Ema Haiku Challenge
Welcome to the Gekkeikan Tasting Room! As a memento of your visit here today, we invite you to write a haiku and any other comments on an ema, and display it here in the Tasting Room.
Every month, the best haiku displayed in the Tasting Room will be chosen by Gekkeikan, and the author will be offered a prize!
When you have finished and if would like to be considered for the prize draw, please provide your details using this form.
What is an Ema?
An ema (pronounced like the name Emma) is a small wooden board that is often found at Shinto shrines in Japan. Visitors to the shrine write their wishes and prayers to the god(s) of the shrine, or their thanks and gratitude for having a prayer answered.
In Japanese, ema is written 絵馬, using the characters for “picture” and “horse”. In ancient times, horses were offered as sacrifices during Shinto rituals, as it was believed that the gods visited the human world on horses. Over time, real horses were replaced with horse figurines, which were then commonly replaced by wooden tablets, but the reference to the horses of ancient Japan remains in the name used to this day.
On one side of the ema, you can try to write a haiku. See our tips below!
On the other side, you can write anything you’d like; for example, an explanation of your haiku, comments about the tasting room, where you’ve come from, or which sake you enjoyed best.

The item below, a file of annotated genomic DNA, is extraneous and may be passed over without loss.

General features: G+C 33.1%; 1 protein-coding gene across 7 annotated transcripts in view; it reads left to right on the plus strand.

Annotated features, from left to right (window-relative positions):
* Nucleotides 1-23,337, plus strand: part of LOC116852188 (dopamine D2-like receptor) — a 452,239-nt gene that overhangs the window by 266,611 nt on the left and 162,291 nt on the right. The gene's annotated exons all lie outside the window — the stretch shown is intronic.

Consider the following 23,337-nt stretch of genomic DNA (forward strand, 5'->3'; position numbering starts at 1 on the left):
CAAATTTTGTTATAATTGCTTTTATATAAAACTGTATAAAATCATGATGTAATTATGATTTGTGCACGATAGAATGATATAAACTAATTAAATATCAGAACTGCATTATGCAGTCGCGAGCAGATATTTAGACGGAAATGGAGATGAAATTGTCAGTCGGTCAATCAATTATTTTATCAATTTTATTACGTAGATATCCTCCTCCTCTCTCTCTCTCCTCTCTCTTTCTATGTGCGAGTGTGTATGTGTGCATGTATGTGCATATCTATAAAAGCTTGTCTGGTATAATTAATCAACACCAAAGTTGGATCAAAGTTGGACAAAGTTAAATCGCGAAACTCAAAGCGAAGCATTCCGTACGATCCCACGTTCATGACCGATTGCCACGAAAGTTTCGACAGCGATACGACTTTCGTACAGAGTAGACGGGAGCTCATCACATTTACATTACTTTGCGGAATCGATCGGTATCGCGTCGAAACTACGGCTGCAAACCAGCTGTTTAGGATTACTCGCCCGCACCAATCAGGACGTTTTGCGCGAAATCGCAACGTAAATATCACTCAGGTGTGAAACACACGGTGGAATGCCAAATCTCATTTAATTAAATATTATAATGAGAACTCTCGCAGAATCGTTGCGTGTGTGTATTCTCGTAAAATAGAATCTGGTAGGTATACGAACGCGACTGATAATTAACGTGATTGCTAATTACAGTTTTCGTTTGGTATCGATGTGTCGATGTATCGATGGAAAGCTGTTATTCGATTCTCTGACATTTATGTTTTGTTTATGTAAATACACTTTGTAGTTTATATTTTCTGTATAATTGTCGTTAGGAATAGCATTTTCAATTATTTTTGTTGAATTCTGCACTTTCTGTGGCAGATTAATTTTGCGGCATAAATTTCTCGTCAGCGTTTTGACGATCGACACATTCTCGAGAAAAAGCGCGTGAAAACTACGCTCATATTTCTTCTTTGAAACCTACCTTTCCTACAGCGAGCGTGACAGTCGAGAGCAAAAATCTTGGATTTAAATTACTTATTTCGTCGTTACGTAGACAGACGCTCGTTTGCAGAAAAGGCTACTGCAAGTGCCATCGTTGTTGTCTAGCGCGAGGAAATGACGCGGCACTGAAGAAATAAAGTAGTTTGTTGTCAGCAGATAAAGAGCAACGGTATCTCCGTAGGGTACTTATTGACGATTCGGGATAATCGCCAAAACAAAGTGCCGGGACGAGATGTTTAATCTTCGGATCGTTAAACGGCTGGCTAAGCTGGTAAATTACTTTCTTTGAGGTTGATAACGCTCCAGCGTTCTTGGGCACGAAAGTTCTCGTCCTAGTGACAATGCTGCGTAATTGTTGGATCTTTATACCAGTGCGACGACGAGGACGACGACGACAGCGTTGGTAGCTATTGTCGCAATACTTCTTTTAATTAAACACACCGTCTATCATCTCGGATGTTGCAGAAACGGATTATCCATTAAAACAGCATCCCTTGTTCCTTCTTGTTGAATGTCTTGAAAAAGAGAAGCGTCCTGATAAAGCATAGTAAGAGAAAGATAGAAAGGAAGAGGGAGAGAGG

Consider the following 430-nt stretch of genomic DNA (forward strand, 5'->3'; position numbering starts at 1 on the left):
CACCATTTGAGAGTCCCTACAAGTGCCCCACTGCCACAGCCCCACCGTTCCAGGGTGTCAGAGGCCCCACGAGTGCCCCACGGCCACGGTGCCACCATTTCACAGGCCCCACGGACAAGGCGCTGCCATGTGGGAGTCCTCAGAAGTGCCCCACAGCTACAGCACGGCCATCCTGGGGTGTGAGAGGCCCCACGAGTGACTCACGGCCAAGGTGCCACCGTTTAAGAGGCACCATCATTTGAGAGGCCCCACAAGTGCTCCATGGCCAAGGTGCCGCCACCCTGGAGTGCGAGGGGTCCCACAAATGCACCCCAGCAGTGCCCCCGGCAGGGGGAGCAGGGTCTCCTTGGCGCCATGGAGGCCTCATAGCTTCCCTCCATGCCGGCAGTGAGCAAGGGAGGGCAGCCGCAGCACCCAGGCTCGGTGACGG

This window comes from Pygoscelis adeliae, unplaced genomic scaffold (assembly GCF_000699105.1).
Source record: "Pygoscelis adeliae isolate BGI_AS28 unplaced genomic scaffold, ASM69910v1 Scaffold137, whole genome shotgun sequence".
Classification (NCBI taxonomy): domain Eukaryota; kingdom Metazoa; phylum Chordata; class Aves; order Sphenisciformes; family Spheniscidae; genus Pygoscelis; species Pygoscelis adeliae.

What is a Haiku?
A haiku is a form of short poem of 17 syllables over three lines: 5, 7, then 5 syllables on each line. A rule is that the haiku ought to be “set” in a season or convey some seasonality through the tone of the poem. This can be direct, e.g. “spring rain”, or indirect, e.g. “icy roads” (suggesting winter).
The true challenge of writing a good haiku is using the few syllables available to you to paint a detailed picture in the imagination of the audience. Here are some tips:
Imagine a scene in your mind first and begin with ideas. Don't worry about counting syllables just yet.
Once you have a scene in mind, start by first putting it into words, and then rewriting according to the syllables after.
A good haiku often features a “punch line" or a surprising final line this can be seemingly unrelated yet provide a twist on the previous two lines, a play on words, or a hint at hidden meaning.
Try to feature references to nature in your haiku - this can help provide the seasonal setting.
Try to use words that relate to the five senses
- this will help the audience imagine your scene for themselves.